Saturday, March 06, 2021

A Life Well Lived

On Tuesday, March 2nd, my father died.  I had come down to Florida the Friday before when he and my mom were diagnosed with Covid and my dad was admitted to the hospital.  Though he was pretty sick, he seemed to be on a slow improvement track.

So, I was caught off guard when the doctor called me Tuesday night to let me know that my dad had a heart attack and would probably not make it through the night.  She was not unkind, but she was so technical as she explained to me the medical decisions we had to make that I had trouble connecting those decisions to her first statement.  The floor had completely dropped from beneath me.

I asked if my wife could call her to walk through all that again.  In hindsight, I realize I just needed confirmation.  My wife is a talented medical professional and I knew she was going to make the same recommendation the doctor had just made.  Still, part of me was scrambling for another option.  I have always seemed to be able to figure out a way to make the most sideways scenario successful.  In the end, everything works out. But not this time. I felt like I was being smothered as it became clear what was about to happen.

Mary Lee joined with my brothers and I on a Zoom call.  While she walked them through our decisions, I informed my Mom.

After everyone got through their initial tears, we knew we wanted Dad to hear our voices one more time.  He was sedated and would probably not be aware of us but we wanted to be present.  So, me and my mom in Florida, my family in Utah, Matt’s family in N. Carolina, Steve’s family in Hong Kong, and my nephew in England all joined in a Zoom call and the nurse would take a device into my Dad’s room.

When the nurse came on the call, it was to tell us my father had passed a few minutes before.  Wife, sons, daughters-in-law, and grandchildren were all together to hear that sad announcement.  I am grateful we were with each other in that moment.

My last conversation with my dad was filled with laughs and joking.  I had gotten locked outside their retirement community and my mom must have been sleeping.  After a few attempts to persuade the security guard, I got my dad on the line to give him the all-clear.  We found it funny how iron-clad the security protocols of his neighborhood are.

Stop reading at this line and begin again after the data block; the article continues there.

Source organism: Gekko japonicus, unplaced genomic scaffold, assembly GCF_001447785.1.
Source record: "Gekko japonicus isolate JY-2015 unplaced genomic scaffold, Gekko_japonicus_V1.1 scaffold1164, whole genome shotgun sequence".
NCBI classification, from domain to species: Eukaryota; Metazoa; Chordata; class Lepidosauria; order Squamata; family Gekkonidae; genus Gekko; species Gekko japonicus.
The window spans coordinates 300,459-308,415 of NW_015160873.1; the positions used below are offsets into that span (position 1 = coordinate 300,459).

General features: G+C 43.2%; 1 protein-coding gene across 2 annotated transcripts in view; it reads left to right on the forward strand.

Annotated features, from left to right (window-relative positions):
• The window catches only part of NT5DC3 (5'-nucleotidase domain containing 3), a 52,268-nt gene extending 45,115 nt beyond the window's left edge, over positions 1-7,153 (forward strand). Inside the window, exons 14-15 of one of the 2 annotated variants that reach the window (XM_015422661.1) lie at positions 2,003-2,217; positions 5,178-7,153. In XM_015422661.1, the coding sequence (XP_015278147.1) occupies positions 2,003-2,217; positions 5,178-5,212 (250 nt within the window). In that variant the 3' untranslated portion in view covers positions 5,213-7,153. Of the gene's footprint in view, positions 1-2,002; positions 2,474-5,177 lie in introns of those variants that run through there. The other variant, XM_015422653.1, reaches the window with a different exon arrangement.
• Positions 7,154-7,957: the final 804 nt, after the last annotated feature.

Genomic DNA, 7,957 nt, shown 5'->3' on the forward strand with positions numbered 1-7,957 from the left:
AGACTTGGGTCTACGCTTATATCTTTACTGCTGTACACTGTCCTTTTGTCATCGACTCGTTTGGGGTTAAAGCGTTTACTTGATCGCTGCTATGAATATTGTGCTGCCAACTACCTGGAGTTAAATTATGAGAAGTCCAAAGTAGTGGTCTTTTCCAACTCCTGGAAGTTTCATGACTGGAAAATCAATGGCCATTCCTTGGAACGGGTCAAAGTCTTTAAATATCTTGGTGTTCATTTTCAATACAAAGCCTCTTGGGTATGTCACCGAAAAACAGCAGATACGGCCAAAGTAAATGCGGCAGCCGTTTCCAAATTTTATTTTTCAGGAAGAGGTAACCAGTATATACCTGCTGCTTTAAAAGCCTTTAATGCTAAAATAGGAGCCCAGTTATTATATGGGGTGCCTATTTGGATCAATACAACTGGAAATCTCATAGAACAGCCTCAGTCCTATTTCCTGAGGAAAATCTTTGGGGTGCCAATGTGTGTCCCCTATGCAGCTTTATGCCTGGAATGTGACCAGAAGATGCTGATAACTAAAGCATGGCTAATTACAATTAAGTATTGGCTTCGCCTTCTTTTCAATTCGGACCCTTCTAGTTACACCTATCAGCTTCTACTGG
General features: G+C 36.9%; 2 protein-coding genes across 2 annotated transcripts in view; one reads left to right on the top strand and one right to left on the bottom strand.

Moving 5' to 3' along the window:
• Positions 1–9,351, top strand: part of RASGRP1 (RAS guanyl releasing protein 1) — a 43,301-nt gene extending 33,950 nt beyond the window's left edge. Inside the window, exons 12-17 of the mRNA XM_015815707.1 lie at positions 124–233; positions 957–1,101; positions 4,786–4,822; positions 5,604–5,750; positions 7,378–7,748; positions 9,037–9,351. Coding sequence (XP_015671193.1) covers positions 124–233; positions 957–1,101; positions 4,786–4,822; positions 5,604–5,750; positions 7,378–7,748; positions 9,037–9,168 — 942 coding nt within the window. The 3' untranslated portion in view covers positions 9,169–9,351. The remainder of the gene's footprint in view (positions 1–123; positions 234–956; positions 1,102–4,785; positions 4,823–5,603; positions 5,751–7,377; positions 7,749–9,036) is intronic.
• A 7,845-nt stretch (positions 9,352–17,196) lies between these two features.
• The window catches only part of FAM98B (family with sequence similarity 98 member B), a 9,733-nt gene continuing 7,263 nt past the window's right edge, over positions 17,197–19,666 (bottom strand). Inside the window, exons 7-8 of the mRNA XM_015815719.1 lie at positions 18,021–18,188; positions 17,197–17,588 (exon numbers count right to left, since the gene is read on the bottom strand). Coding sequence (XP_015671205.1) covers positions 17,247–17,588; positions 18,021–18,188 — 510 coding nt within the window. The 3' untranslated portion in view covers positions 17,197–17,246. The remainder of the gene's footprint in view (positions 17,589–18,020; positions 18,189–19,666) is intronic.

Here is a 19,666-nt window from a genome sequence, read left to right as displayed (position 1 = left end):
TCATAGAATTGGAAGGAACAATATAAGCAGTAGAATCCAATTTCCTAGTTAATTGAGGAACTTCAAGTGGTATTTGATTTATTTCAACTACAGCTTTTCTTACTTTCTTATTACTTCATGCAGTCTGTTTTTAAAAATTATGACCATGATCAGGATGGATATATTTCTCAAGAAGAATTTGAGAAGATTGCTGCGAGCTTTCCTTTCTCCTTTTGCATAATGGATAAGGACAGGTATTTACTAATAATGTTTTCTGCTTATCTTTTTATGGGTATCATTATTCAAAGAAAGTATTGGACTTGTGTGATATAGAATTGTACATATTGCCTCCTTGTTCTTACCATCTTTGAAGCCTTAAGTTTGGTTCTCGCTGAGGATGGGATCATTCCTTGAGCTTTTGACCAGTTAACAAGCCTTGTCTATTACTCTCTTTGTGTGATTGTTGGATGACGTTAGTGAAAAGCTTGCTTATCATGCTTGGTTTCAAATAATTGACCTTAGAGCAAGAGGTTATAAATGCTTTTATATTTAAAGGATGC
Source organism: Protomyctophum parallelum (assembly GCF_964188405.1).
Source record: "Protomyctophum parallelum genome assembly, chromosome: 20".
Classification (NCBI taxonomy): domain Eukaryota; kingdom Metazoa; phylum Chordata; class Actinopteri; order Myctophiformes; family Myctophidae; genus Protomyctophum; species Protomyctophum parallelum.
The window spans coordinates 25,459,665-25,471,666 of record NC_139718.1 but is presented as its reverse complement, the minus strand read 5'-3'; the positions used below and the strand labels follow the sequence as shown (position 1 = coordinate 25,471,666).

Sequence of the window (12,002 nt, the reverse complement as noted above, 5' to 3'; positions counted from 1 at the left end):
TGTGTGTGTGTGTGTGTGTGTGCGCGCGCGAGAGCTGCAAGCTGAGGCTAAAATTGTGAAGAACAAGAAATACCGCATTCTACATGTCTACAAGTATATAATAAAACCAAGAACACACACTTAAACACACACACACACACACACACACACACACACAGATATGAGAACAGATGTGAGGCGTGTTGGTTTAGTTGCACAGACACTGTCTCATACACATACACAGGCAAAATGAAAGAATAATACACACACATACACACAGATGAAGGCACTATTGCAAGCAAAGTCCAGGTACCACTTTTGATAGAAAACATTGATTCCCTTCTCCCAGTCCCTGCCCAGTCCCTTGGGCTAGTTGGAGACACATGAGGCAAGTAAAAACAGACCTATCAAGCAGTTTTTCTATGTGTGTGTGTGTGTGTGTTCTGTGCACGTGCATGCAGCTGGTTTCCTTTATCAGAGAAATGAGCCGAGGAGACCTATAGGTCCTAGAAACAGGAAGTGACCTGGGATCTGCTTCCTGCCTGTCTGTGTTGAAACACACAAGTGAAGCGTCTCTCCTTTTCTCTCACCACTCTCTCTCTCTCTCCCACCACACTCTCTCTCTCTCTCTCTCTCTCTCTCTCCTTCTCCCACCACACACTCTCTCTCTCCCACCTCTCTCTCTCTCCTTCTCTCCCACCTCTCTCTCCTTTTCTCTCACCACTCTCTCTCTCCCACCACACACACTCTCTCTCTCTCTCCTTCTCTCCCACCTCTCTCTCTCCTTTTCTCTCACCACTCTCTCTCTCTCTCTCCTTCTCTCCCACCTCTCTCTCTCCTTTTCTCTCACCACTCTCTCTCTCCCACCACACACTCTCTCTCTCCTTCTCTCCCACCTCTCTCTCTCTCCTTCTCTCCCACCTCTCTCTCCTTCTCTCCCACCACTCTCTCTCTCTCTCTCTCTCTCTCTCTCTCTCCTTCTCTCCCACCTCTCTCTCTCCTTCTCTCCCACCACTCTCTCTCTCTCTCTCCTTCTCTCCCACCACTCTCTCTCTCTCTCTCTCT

And that is how I think of my Dad.  He could be serious, but I suspect he is most remembered for his happy-go-lucky temperament.  He liked and was liked by everyone.

My Dad would have been 80 this summer.  He went on his first cruise last year and loved it.  We had hoped to do one together to celebrate his 80th when covid was in the rearview mirror.

He ran a carpet company out of our home back in the day.  My brothers and a lot of our friends worked for him as laborers on big jobs.  We would spend days ripping out carpet in a theater or tiling an office building.  We would pile into the work van early in the morning and, as my friend Jon reminded me, sit on buckets of glue for the ride down.  Carpet jobs were nice cause then we could sit on a roll of padding.  

When my Dad was not on the job, he was usually traveling.  When my brothers and I were little, we traveled by car and camper across America many times and even headed across Canada once.  I suspect my Dad hit all the contiguous 48 at one point or another.

Beyond that, he was a world traveler.  His passports were littered with stamps.  Africa, Asia, Europe, Central America.  He and my mom were always up for another adventure.

He loved to cook.  He had numerous specialties we all looked forward to him making.  Some of my favorite memories are hanging out on his back patio in Michigan while he was grilling up burgers.

My dad was a wonderful father and loving husband.  His was a life well-lived.  I am immensely proud of him.

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